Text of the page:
Local authors Michael J. Vieira & J. North Conway will be available to sign copies of book --The North Dartmouth Barnes & Noble will be hosting a book signing foron Saturday, May 20th at 2:00p.m. Authors Michael J. Vieira and J. North Conway will be available to sign copies. Stop by to get your copy of this local history book signed!New England is a rocky, rugged region. Its towns are marked by stone walls and its cities anchored by native granite and marble buildings. Historically significant boulders, many with Native American as well as colonial and neo-pagan origins, attract tourists from around the world. Some are formations that are complex in shape, form and significance, while others contain enigmatic messages, meanings and intriguing characteristics. Learn more about the famous sites like Plymouth Rock, the Old Man of the Mountain and the Sleeping Giant, as well as the lesser-known such as Profile Rock, Dighton Rock and Slate Rock. Authors Michael J. Vieira and J. North Conway examine the history, the legends and the people associated with forty-five notable geological wonders.Dr. Michael J. Vieira retired in 2013 after serving as associate vice-president for academic affairs at Bristol Community College in Fall River, Massachusetts, since 2008. Prior to this, he was dean of business and information management, also at BCC, for five years. Mike earned a PhD from Capella University, a BA and MAT from Bridgewater State College and a CAGS from Rhode Island College, as well as certifications from the Commonwealth of Massachusetts.J. North Conway is the author of thirteen books, including a quartet of books about New York City during the Gilded Age: King of Heists, The Big Policeman, Bag of Bones and Queen of Thieves. Other works include American Literary: Fifty Books That Define Our Culture and Ourselves and The Cape Cod Canal: Breaking Through the Bared and Bended Arm.Barnes & Noble392 State Road Route 6North Dartmouth, MA 02747Saturday, May 20th, 2017 at 2:00 p.m.Available at area bookstores, independent retailers, and online retailers, or through Arcadia Publishing at (888)-313-2665 or online.The combination of Arcadia Publishing & The History Press creates the largest and most comprehensive publisher of local and regional content in the USA. By empowering local history and culture enthusiasts to write local stories for local audiences, we create exceptional books that are relevant on a local and personal level, enrich lives, and bring readers closer - to their community, their neighbors, and their past. Have we done a book on your town?  Visit www.arcadiapublishing.com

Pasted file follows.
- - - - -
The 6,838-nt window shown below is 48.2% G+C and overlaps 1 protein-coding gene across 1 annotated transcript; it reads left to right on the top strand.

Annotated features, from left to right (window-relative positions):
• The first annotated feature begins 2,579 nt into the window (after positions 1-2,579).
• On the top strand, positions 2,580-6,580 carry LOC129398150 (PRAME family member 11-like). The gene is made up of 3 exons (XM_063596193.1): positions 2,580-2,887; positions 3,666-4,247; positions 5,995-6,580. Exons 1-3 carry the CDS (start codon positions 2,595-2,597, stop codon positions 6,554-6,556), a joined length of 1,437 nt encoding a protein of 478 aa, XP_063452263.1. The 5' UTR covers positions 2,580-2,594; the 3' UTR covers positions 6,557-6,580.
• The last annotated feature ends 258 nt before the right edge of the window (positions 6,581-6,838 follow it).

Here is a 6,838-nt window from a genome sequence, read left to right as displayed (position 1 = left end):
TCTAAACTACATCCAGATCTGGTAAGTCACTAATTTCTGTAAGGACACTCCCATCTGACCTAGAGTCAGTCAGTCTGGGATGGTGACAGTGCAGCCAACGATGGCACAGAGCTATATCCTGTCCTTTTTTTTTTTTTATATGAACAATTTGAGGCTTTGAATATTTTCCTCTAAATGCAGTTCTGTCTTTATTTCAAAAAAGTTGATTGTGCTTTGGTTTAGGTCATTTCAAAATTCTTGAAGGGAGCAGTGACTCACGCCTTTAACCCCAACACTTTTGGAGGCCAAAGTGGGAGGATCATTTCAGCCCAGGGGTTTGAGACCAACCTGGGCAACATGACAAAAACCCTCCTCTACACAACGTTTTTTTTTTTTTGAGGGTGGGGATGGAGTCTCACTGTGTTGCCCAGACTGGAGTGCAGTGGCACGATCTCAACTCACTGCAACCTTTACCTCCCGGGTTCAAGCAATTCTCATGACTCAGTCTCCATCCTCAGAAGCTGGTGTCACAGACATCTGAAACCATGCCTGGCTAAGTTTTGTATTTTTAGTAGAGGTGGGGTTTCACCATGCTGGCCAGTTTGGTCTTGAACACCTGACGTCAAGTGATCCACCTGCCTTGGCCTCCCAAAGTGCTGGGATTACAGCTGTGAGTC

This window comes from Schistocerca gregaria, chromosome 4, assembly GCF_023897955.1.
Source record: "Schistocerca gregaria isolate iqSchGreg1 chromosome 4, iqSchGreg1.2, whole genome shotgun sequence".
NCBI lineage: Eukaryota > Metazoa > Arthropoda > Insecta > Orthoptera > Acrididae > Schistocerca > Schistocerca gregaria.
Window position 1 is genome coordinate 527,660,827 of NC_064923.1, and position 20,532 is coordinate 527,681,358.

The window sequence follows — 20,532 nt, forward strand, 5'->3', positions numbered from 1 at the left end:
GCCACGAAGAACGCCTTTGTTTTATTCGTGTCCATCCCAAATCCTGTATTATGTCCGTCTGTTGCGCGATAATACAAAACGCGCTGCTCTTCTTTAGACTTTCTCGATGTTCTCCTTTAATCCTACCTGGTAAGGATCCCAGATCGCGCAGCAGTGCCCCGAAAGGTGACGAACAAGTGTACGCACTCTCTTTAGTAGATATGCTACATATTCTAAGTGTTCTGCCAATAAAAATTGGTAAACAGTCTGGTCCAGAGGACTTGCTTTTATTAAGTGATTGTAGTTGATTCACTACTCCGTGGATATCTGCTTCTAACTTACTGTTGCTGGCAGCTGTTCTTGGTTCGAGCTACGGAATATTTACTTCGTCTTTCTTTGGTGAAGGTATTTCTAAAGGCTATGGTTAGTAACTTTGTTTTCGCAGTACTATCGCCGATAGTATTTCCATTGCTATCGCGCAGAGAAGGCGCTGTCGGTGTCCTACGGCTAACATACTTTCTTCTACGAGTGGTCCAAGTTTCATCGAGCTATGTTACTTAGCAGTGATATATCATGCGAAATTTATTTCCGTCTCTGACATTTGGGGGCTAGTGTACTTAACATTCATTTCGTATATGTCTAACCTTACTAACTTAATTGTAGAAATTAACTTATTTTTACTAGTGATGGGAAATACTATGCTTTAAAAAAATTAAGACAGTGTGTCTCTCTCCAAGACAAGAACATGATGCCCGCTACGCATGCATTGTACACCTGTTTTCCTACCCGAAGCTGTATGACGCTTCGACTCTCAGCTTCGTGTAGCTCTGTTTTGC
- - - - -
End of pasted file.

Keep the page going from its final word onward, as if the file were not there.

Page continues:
"We are delighted to add an experienced commercial biologics team and facilities to help meet the needs of this transformative industry," said Mark Bamforth, president and chief executive officer at Brammer. "We are building on more than a decade of supplying first-in-human cell and gene therapy clinical trials under the leadership of Dr. Richard Snyder, Brammer's chief scientific officer. Our commercial-ready Cambridge facility will be fully operational by Q4 2017. We appreciate Biogen's support during the transition of the facilities and skilled manufacturing personnel." Originally built for the manufacture of Biogen's clinical and commercial biologics, the 66,000 square-foot Cambridge facility in the heart of Kendall Square was licensed by regulatory authorities to manufacture four commercial products. Brammer is renovating the facility for late-stage clinical development and commercial launch of gene therapy products. Brammer also acquired Biogen's nearby 49,000 square-foot, state-of-the-art distribution and warehousing facility, providing high-quality storage and distribution capabilities. Secretary of Housing and Economic Development for the Commonwealth of Massachusetts, Jay Ash, commented, "By bringing novel medical treatments to patients and retaining biotech manufacturing jobs in Massachusetts, Brammer Bio is enhancing the Commonwealth's leading position in both life sciences and advanced manufacturing." Since completing a merger with Florida Biologix, an Ampersand Capital Partners' portfolio company, in March 2016, Brammer has doubled its capacity for process development and is expanding its clinical production space in Alachua, Florida. The addition of Massachusetts facilities gives Brammer 230,000 square feet of development, distribution, and CGMP manufacturing facilities. Brammer also previously announced plans to build-out its 50,000 square-foot facility in Lexington, Massachusetts, which is currently being designed for late stage and commercial cell therapy supply. About Brammer Bio Brammer Bio offers clinical and commercial services to supply vectors for in vivo gene therapy and ex vivo modified-cell based therapy. This includes process and analytical development, and regulatory support, enabling large pharma and biotech clients to accelerate the delivery of novel medicines to improve patients' health. Brammer is owned by Ampersand Capital Partners, the only institutional investor in the company, and its founders. For more information, please visit www.brammerbio.com. About Ampersand Capital Partners Ampersand is a middle market private equity firm with a focus on growth equity investments in the healthcare sector. Over the past two decades, Ampersand has managed more than $1 billion in private equity partnerships. Ampersand leverages its unique blend of private equity and operating experience to build value and drive superior long-term performance alongside its portfolio company management teams. Visit www.ampersandcapital.com. To view the original version on PR Newswire, visit:http://www.prnewswire.com/news-releases/brammer-bio-announces-major-milestone-in-establishing-commercial-ready-gene-therapy-supply-for-the-industry-300453910.html